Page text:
Last month GoPro, the best-known maker of “Look at me!” action cameras, introduced a new lineup of products. This includes two new top-of-the-line GoPros and the company’s first entry-level camera.
Your Re/code reviews team has been testing all three — the GoPro Hero ($130), GoPro Hero4 Silver ($400) and GoPro Hero4 Black ($500) — over the past month, to give you the most comprehensive overview of their noteworthy features and how well they work. (A couple of our Re/code colleagues were also nice enough to pitch in and test the new GoPros by attaching them to their pups.) If you’re in the market for a new GoPro, this column will help you choose the one that’s right for you.
Keep in mind, though, as Katie Boehret points out in her review, that these cameras are not for everyone. The higher-end models aren’t cheap, and unless you’re participating in some really cool activities or using the camera for professional videography, it can be tough to find good use cases for a GoPro. And the cost of the SD cards, mounts and accessories, which you’ll likely want to invest in if you’re going to buy a GoPro, can add up very quickly.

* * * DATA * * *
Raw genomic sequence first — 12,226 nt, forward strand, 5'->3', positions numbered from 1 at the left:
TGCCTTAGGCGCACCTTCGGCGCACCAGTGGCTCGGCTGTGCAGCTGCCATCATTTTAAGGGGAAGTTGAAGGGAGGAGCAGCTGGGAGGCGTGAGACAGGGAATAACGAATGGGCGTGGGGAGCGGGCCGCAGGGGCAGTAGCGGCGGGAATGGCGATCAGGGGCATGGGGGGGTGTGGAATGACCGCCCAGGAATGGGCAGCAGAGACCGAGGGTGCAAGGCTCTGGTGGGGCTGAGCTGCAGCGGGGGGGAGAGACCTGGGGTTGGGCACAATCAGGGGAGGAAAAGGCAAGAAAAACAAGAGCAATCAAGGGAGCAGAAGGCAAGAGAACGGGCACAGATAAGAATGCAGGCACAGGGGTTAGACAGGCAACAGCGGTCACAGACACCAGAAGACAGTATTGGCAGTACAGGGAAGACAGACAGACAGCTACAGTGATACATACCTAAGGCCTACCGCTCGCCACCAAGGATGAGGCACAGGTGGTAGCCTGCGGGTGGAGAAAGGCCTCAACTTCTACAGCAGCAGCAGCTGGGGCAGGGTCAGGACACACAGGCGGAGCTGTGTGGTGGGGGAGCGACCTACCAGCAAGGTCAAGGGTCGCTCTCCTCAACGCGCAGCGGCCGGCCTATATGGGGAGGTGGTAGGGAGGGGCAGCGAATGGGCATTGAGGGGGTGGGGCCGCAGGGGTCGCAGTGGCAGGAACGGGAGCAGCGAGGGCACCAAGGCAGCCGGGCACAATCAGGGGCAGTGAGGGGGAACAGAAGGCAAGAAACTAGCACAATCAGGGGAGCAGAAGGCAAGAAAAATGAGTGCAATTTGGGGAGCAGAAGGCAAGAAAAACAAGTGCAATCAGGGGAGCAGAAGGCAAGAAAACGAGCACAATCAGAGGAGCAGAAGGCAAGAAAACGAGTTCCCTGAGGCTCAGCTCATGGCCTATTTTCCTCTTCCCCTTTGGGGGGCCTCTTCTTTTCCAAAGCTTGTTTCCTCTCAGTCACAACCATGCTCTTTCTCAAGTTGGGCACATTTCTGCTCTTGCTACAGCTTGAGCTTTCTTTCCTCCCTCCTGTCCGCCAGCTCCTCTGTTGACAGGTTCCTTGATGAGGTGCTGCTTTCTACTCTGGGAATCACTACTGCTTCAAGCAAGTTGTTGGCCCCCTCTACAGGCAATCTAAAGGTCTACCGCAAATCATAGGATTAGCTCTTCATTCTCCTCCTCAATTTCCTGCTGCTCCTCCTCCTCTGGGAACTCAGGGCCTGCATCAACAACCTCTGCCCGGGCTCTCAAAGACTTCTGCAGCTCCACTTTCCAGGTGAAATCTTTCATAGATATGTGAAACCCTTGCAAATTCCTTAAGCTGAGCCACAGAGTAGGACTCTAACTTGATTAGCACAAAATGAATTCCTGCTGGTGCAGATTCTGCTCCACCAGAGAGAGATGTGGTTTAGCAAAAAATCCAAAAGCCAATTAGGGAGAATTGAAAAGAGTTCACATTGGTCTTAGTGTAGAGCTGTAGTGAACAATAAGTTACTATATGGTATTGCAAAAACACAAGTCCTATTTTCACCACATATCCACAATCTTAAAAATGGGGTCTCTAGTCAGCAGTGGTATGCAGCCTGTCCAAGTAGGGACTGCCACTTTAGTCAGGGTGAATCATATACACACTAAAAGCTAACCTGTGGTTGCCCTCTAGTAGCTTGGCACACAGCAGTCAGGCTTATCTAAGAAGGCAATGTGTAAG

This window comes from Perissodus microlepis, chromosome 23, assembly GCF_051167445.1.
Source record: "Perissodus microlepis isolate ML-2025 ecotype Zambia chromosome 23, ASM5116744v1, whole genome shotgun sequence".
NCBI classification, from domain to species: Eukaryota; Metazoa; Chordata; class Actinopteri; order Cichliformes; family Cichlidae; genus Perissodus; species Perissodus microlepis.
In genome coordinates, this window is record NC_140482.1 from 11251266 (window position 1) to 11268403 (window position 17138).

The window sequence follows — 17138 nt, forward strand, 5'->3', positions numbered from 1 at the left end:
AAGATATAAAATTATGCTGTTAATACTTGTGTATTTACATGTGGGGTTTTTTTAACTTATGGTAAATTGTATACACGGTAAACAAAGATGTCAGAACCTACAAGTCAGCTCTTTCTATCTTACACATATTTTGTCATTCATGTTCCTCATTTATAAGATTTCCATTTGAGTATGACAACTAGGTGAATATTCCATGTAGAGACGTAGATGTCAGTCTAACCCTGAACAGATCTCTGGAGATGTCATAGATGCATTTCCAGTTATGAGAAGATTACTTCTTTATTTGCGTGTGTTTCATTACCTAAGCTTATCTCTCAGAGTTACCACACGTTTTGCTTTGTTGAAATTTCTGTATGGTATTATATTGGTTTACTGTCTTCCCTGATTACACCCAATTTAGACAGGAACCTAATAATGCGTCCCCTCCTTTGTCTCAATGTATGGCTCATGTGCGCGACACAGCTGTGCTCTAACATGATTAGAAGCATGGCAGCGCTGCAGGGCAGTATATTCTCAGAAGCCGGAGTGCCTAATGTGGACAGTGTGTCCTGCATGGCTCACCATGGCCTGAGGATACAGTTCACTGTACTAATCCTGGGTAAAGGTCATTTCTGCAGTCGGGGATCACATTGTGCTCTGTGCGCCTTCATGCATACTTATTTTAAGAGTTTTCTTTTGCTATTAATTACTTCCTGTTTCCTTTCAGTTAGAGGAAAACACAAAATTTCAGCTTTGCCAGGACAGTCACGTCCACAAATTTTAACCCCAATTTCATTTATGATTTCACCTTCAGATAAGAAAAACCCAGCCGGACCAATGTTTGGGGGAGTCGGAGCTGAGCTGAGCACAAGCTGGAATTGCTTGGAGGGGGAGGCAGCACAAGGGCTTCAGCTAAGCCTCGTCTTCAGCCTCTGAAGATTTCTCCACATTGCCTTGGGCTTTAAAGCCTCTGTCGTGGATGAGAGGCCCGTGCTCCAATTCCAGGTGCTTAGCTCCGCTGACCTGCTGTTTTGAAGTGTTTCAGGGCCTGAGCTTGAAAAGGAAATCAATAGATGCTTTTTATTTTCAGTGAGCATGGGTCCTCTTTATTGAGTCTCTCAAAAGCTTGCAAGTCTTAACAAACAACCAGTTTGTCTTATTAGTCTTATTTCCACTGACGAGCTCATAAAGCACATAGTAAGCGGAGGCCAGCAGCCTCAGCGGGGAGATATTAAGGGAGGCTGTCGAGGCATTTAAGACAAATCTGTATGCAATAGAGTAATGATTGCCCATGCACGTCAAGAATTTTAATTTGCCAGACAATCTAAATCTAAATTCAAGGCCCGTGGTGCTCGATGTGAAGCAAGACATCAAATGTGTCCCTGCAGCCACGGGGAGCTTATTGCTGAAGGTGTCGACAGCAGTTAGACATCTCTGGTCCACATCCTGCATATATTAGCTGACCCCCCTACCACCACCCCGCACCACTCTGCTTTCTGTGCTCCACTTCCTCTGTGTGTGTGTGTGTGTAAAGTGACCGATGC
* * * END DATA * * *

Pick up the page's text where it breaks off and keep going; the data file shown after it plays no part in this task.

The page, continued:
That said, here’s all you need to know:
The Entry-Level GoPro Hero
I’ve been playing around with the GoPro Hero for the past few weeks. At $129, it’s the company’s least expensive camera yet; the next-closest is last year’s $199 model with built-in Wi-Fi, which this one lacks.
GoPro hopes that this one will lure newcomers, but I’m not quite sold.
I was an ideal candidate to test this new Hero because I’ve never used a GoPro. It’s true: I’ve somehow managed to bike, hike and ride ocean waves without recording every second of it.